Statins in the Management of Aneurysmal Subarachnoid Hemorrhage—Not (Yet) a Standard of Care
To the Editor:
The use of statins after aneurysmal subarachnoid hemorrhage (SAH) has a strong scientific rationale and appears promising in preliminary clinical studies.1–2 However, the assertion by Sillberg et al that their meta-analysis “supports the routine use of statins” is too strong.3 This conclusion was based on the cumulative experience from three small single-center clinical trials involving a total of only 158 patients. The purported reduction in mortality (reported in only 2/3 trials) was based on 11 deaths among control patients compared with 2 deaths among statin-treated patients. Because of the small numbers, this finding is not particularly robust—if there had been, for example, one less death in the first group and one more in the latter, the difference would no longer have been statistically significant (P=0.07, Fisher exact test).
For clinicians who regularly care for these complex patients, it seems highly unrealistic that we can prevent one death simply by treating 6 to 7 patients with a statin. If, rather than using mortality as an outcome, the authors had compared the composite of death or significant neurological disability (modified Rankin score 3 to 6) among statin-treated versus untreated patients, the difference would not have even approached statistical significance (Figure 1). This is especially important when one considers that the immediate cause of death among neurocritical care patients is frequently withdrawal of life-sustaining care based on the belief that the prognosis is poor.
The way the authors have combined data relating to vasospasm and delayed ischemia is problematic. Lynch et al reported the proportion of patients with “clinical” or “symptomatic” vasospasm, which they defined as a change in neurological status in association with either (1) transcranial Doppler (TCD) mean MCA velocities >160 cm/s or (2) angiographic vessel narrowing. This definition is synonymous with “delayed ischemic deficits” (DIDs), and therefore really belongs with the data in Figure b of the paper, rather than Figure a. Combining results from the three trials does indeed suggest that statins may reduce clinical vasospasm / DIDs, although this difference is heavily influenced by one of the studies, where statins had a very strong effect1 (Figure 2).
It is notable that Chou et al actually found the occurrence of TCD-defined vasospasm (peak MCA velocity >200 cm/s and Lindegaard ratio >3) to be higher with statins than in control patients.4 Combining this data with the findings of Tseng et al (mean MCA velocity >120 cm/s and Lindgaard ratio >3) does not confirm that statins ameliorate TCD-defined vasospasm (Figure 3).
Finally, I disagree that observational research consistently supports a benefit from statins. Although modest in size and retrospective in design, our recent “before and after” study comparing 71 statin-treated patients (the largest published experience to date) with 79 untreated patients did not find statins to be “effective” in reducing clinical vasospasm or improving outcomes.5 Other retrospective studies have similarly failed to confirm a benefit.6–7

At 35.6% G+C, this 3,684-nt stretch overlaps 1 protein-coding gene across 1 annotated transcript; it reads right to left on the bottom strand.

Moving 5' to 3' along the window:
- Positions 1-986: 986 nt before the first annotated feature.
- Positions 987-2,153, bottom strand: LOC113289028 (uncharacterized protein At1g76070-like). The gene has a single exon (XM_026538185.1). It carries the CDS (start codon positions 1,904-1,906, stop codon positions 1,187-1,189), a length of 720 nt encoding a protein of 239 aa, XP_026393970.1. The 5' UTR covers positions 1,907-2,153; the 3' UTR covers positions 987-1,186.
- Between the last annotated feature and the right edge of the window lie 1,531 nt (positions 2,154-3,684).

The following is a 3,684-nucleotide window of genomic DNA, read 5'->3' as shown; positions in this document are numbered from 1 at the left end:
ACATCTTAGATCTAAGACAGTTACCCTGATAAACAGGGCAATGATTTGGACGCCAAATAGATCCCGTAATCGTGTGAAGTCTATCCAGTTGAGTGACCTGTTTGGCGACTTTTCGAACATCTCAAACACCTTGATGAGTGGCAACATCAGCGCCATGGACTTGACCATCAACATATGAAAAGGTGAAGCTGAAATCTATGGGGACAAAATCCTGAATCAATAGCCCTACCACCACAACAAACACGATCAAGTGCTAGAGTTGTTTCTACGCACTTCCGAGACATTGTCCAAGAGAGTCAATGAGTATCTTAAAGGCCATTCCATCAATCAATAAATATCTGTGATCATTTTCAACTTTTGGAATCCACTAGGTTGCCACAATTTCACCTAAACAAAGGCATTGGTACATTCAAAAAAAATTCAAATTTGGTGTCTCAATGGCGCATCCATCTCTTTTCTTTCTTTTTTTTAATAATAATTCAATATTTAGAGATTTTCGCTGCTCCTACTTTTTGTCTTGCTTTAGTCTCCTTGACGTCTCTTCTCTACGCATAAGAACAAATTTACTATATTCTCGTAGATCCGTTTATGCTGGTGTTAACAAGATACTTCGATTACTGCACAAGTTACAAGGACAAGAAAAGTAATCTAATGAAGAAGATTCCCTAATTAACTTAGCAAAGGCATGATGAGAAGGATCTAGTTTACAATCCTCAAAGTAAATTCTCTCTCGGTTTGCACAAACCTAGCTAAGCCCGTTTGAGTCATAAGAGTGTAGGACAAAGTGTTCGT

At present, there exists equipoise regarding the efficacy of statins after SAH. Thus, their widespread use should not (yet) be encouraged. Hopefully, the ongoing STASH trial, seeking to enroll 1600 patients, will provide a definitive answer.8
Tseng MY, Czosnyka M, Richards H, Pickard JD, Kirkpatrick PJ. Effects of acute treatment with pravastatin on cerebral vasospasm, autoregulation, and delayed ischemic deficits after aneurysmal subarachnoid hemorrhage. Stroke. 2005; 36: 1627–1632.
Lynch JR, Wang H, McGirt MJ, Floyd J, Friedman AH, Coon AL, Blessing R, Alexander MJ, Graffagnino C, Warner DS, Laskowitz DT. Simvastatin reduces vasospasm after aneurysmal subarachnoid hemorrhage: results of a pilot randomized clinical trial. Stroke. 2005; 36: 2024–2026.
Sillberg VAH, Wells GA, Perry JJ. Do statins improve outcomes and reduce the incidence of vasospasm after aneurysmal subarachnoid hemorrhage: A Meta-analysis. Stroke. 2008; 39: 2622–2626.
Chou SH, Smith EE, Badjatia N, Nogueira RG, Sims JR, Ogilvy CS, Rordorf GA, Ayata C. A randomized, double-blind, placebo-controlled pilot study of simvastatin in aneurysmal subarachnoid hemorrhage. Stroke. 2008; 39: 2891–2893.
Moskowitz SI, Ahrens C, Provencio JJ, Chow M, Rasmussen PA. Prehemorrhage statin use and the risk of vasospasm after aneurysmal subarachnoid hemorrhage. Surg Neurol. In press.
Singhal AB, Popcuoglu MA, Dorer DJ, Ogilvy CS, Carter BS, Koroshetz WJ. SSRI and statin use increases the risk for vasospasm after subarachnoid hemorrhage. Neurology. 2005; 64: 1008–1013.
www.stashtrial.com/home.html (accessed October 1, 2008).